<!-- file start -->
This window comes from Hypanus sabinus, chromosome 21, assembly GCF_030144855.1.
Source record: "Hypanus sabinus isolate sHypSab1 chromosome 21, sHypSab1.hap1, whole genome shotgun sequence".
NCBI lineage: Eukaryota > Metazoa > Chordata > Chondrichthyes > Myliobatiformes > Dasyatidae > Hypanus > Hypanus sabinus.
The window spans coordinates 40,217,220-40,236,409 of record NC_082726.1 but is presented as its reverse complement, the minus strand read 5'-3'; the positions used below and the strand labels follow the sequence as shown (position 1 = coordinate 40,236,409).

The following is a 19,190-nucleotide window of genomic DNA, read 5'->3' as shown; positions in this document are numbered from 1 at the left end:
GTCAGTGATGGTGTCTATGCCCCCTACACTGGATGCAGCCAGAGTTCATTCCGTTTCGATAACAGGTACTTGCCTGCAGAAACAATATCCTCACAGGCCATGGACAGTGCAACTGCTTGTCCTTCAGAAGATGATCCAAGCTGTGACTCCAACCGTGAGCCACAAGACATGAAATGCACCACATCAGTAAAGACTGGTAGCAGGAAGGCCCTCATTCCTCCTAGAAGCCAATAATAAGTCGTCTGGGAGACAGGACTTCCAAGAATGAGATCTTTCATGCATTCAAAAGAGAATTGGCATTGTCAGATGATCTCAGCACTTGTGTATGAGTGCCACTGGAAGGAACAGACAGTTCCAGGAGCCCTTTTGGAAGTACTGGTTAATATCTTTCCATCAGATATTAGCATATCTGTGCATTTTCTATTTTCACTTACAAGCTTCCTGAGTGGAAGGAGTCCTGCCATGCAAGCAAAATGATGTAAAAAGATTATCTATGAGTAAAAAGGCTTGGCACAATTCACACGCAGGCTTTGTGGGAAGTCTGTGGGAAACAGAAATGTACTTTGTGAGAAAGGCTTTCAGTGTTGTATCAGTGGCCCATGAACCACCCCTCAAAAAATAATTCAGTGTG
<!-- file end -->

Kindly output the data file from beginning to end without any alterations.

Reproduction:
This window comes from Hypanus sabinus, chromosome 21, assembly GCF_030144855.1.
Source record: "Hypanus sabinus isolate sHypSab1 chromosome 21, sHypSab1.hap1, whole genome shotgun sequence".
NCBI lineage: Eukaryota > Metazoa > Chordata > Chondrichthyes > Myliobatiformes > Dasyatidae > Hypanus > Hypanus sabinus.
The window spans coordinates 40,217,220-40,236,409 of record NC_082726.1 but is presented as its reverse complement, the minus strand read 5'-3'; the positions used below and the strand labels follow the sequence as shown (position 1 = coordinate 40,236,409).

The following is a 19,190-nucleotide window of genomic DNA, read 5'->3' as shown; positions in this document are numbered from 1 at the left end:
GTCAGTGATGGTGTCTATGCCCCCTACACTGGATGCAGCCAGAGTTCATTCCGTTTCGATAACAGGTACTTGCCTGCAGAAACAATATCCTCACAGGCCATGGACAGTGCAACTGCTTGTCCTTCAGAAGATGATCCAAGCTGTGACTCCAACCGTGAGCCACAAGACATGAAATGCACCACATCAGTAAAGACTGGTAGCAGGAAGGCCCTCATTCCTCCTAGAAGCCAATAATAAGTCGTCTGGGAGACAGGACTTCCAAGAATGAGATCTTTCATGCATTCAAAAGAGAATTGGCATTGTCAGATGATCTCAGCACTTGTGTATGAGTGCCACTGGAAGGAACAGACAGTTCCAGGAGCCCTTTTGGAAGTACTGGTTAATATCTTTCCATCAGATATTAGCATATCTGTGCATTTTCTATTTTCACTTACAAGCTTCCTGAGTGGAAGGAGTCCTGCCATGCAAGCAAAATGATGTAAAAAGATTATCTATGAGTAAAAAGGCTTGGCACAATTCACACGCAGGCTTTGTGGGAAGTCTGTGGGAAACAGAAATGTACTTTGTGAGAAAGGCTTTCAGTGTTGTATCAGTGGCCCATGAACCACCCCTCAAAAAATAATTCAGTGTG